I really dont mind being able to increase characteristics with magic. I dont really like the characteristics at all, but being able to increase them with magic feels right to me. I dont like that you cannot increase characteristics without magic however. That is super wrong and counter intuitive but also kind of an interesting choice. It does lend a little more gravitas to deciding on what characteristics you pick.

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I looked at that and I thought I was missing something. An increase to Recovery rolls, what should be a subset of the Stamina characteristic, starts at Base 1 CrCo, while increasing the entire Stamina characteristic is base 35.

The discrepancy is so large that one expects there should be something in-between to improve a limited subset of a characteristic. eg improve (bring closer to the human ideal) your nose odour sensitivity to the level of a master perfumer, so that your nasal Perception is +5, or some such.

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As I said, some such effects can be worked with MuCo and MuCo(An), e. g. ArM5 p.131 Eyes of the Cat, Apprentices p.46 Ears of the Hare, MoH p.131 Track by Scent, ArM5 p131 Gift of the Bear's Fortitude and so on. Typically these do not get a characteristic closer to a human ideal, but a specific set of rolls closer to another example.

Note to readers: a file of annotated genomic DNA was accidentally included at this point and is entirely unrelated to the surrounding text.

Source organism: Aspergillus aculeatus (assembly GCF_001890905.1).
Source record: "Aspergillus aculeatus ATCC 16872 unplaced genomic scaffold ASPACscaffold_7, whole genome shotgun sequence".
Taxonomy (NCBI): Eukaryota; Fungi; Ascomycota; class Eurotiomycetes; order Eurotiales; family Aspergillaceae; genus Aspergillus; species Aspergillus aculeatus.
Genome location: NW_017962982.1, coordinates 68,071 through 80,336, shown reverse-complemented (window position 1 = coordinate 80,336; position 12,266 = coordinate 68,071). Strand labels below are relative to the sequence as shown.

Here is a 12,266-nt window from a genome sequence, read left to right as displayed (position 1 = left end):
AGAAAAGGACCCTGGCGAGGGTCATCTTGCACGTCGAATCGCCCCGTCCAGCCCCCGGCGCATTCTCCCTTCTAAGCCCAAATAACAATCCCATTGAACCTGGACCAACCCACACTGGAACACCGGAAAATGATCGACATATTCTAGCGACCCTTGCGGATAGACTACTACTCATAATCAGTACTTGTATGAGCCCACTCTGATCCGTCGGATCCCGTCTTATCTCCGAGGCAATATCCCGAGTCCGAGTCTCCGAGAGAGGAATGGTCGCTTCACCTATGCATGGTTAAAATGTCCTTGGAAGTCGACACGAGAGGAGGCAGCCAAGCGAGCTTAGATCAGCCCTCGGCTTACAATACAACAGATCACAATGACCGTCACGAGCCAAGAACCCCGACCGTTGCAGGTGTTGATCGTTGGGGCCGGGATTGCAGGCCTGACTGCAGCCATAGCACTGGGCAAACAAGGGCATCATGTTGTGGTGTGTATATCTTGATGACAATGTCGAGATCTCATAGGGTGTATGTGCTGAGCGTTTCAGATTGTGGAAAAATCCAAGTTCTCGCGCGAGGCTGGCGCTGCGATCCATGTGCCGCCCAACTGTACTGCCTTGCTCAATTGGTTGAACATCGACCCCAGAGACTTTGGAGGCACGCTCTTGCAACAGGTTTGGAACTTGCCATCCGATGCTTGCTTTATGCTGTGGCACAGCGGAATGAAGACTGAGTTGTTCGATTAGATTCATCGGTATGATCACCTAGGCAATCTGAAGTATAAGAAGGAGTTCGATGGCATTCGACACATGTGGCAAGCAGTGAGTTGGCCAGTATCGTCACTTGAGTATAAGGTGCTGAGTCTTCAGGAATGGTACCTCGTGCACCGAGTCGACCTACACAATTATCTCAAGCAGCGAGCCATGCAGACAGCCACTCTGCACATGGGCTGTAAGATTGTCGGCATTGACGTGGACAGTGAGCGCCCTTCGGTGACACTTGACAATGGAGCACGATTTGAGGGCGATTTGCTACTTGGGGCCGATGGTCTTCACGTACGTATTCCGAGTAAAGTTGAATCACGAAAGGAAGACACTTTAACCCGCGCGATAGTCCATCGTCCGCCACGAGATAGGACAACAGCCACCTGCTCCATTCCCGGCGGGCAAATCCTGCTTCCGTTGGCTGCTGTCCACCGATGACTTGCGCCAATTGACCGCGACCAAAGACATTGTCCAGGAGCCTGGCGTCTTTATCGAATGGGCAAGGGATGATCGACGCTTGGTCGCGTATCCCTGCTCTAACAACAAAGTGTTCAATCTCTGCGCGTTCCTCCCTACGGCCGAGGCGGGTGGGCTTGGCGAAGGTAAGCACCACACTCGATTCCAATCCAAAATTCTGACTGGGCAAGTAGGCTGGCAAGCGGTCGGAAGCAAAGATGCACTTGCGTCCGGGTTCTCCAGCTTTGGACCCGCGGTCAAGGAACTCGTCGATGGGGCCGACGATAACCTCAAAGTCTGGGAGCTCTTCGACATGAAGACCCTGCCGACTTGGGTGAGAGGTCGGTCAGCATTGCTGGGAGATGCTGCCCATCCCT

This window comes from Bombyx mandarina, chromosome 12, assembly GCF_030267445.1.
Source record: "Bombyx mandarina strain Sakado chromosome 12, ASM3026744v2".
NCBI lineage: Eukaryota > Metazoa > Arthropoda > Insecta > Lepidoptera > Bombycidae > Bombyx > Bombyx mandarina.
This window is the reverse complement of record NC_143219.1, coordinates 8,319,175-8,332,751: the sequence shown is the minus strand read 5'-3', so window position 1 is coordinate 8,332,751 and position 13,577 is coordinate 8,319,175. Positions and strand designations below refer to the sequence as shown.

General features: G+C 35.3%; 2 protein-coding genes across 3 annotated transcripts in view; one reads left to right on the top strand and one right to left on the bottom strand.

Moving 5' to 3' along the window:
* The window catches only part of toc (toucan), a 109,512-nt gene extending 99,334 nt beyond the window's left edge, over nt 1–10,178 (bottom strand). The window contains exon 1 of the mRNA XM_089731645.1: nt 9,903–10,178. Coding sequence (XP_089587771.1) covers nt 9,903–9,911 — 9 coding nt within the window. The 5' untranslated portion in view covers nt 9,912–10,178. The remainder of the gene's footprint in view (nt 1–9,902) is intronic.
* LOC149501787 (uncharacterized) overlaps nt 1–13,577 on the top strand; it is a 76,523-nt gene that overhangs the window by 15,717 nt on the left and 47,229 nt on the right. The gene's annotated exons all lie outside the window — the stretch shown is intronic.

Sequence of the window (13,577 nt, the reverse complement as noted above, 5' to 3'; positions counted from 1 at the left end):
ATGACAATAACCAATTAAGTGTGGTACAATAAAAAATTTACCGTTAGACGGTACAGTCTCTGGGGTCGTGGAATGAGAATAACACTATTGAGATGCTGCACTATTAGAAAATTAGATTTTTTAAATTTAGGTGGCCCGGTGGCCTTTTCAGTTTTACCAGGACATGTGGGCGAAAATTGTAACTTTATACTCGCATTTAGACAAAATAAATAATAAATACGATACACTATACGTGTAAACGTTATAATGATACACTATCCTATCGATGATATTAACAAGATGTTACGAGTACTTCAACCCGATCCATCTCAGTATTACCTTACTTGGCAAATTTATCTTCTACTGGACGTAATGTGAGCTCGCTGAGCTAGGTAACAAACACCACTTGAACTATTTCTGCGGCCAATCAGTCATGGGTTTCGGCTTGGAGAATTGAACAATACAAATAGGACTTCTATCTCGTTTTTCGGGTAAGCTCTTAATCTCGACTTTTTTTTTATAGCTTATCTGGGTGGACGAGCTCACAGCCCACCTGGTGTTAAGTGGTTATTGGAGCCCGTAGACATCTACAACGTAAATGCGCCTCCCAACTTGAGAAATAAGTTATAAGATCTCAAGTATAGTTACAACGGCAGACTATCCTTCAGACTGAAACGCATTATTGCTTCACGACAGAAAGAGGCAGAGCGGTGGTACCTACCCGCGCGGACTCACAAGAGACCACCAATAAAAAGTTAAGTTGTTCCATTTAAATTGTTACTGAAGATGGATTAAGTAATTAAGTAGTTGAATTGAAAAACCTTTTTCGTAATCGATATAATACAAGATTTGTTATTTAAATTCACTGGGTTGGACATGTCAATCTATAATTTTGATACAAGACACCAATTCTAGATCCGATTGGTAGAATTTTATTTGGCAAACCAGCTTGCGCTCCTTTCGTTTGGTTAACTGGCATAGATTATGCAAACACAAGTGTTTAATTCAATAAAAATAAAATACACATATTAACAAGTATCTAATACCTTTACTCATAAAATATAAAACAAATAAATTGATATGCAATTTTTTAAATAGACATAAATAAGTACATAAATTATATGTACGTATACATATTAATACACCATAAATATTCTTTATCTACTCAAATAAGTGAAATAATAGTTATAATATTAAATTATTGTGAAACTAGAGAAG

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As I think about this, it seems to align with certain philosophical leaning underlying the Ars cosmogeny - ie humanity has fallen far from grace/perfection.
Thus it is apparently easier to 'fall' further to away from human perfection (MuCo a beast-like component), than to return to human perfection (CrCo).

Normally you see that with Perdo, not Muto. I may eventually work this dialogue into my saga.

For purpose and virtue of humans, you might wish to read this as a significant representation of 13th century thought, and in particular:

" When Aristotle sought to isolate the human good, he employed the so-called function argument. If one knows what a carpenter is or does he has the criteria for recognizing a good carpenter. So too with bank-tellers, golfers, brain surgeons and locksmiths. If then man as such has a function, we will have a basis for deciding whether someone is a good human being. But what could this function be? Just as we do not appraise carpenters on the basis of their golf game or golfers on the basis of their being able to pick locks, we will not want to appraise the human agent on an incidental basis. So too we do not appraise the carpenter in terms of his weight, the condition of his lungs, or his taste buds. No more would we appraise a human being on the basis of activities similar to those engaged in by non-human animals. The activity that sets the human agent apart from all others is rational activity. The human agent acts knowingly-willingly. If this is the human function, the human being who performs it well will be a good person and be happy.